Plain English Summary
Background and study aims
Breastfeeding provides the best start for babies and is linked with many health benefits for both mother and baby. However, Ireland has one of the lowest rates of breastfeeding worldwide. In particular, women with a high bodyweight are less likely to start breastfeeding and breastfeed for a shorter amount of time. There are many complex reasons for this, but the research suggests that women would be more likely to breastfeed if breastfeeding was considered the normal way to feed a baby, and if she had good social and family support. In 2016, an intervention was tested to improve breastfeeding by providing special support from a lactation consultant before and after a mother had her baby. A support partner was invited to attend classes and provided her with a dedicated phone line to contact the lactation consultant if she had any problems. The intervention was carried out in the National Maternity Hospital, Dublin and Wexford General Hospital and it was very successful in improving rates of breastfeeding and self-confidence, but it needs to be tested out using good scientific methods, and to also see if this intervention would improve breastfeeding rates among women with high bodyweights, as these women and their children will potentially benefit the most from improved support. For this reason only women with body mass index (BMI) over 25 are included in this new study. This study aims to increase breastfeeding rates at 3 months, improve attitudes toward breastfeeding, increase breastfeeding self-confidence and support women in thinking breastfeeding is the normal way to feed her baby. The study also aims to find out which parts of the intervention are most effective in promoting breastfeeding.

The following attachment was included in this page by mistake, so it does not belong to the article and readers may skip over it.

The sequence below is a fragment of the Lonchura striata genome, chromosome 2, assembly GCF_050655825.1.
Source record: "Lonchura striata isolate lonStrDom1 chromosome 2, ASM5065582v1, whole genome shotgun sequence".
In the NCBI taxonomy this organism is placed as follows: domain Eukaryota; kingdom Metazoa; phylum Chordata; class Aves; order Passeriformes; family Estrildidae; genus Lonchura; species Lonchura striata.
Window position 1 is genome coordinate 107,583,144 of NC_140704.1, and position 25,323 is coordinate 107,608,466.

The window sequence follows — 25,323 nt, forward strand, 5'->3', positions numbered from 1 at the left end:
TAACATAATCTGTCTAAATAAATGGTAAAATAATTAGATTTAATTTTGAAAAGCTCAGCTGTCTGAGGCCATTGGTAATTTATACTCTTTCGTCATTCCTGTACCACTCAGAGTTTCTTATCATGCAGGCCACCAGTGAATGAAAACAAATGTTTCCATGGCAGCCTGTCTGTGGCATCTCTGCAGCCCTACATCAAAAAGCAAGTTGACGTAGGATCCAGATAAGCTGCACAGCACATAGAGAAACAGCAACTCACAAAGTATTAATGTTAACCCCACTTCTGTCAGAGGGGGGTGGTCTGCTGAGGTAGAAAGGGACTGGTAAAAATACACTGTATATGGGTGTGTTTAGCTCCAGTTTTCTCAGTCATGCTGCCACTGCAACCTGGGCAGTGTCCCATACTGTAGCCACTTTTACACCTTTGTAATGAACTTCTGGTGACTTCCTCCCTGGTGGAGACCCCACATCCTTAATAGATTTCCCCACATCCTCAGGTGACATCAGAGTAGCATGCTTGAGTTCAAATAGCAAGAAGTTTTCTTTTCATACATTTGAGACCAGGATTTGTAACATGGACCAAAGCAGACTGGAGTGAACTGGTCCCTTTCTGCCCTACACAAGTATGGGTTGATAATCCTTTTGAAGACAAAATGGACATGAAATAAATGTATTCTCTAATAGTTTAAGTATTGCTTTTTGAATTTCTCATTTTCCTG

Who can participate?
Women aged 18 and over who are pregnant for the first time (single pregnancy) with BMI 25 and over
What does the study involve?
Women are randomly allocated to either receive the breastfeeding support intervention as described above or to receive normal breastfeeding care at the hospital they are attending. Feeding methods are assessed using questionnaires completed by the mother at 3 months after birth.
What are the possible benefits and risks of participating?
It is predicted that those in the intervention will receive better breastfeeding support than currently provided in each hospital, and will therefore be more likely to start breastfeeding and to breastfeed for a longer time, compared to the women in the normal care group. It is not thought that there will be any risks linked to taking part in the intervention, or any benefits or risks for women in the normal care group.
Where is the study run from?
Four hospitals within the Ireland East Hospital Group (National Maternity Hospital, Dublin, Wexford General Hospital, St Luke’s Hospital Kilkenny, and Regional Hospital Mullingar)
When is the study starting and how long is it expected to run for?
August 2018 to December 2020
Who is funding the study?
Nursing and Midwifery Planning and Development Unit (Ireland)
Who is the main contact?
Prof. Fionnuala McAuliffe
LatchOn: a protocol for a multi-centre, randomised controlled trial of perinatal support to improve breastfeeding outcomes in women with overweight and obesity
The trialists hypothesise that the women in the intervention group will have higher rates of breastfeeding initiation, longer breastfeeding duration and higher breastfeeding self-efficacy than those in the control. They anticipate that the inclusion of the support partner will improve support-structure for the women in her home setting.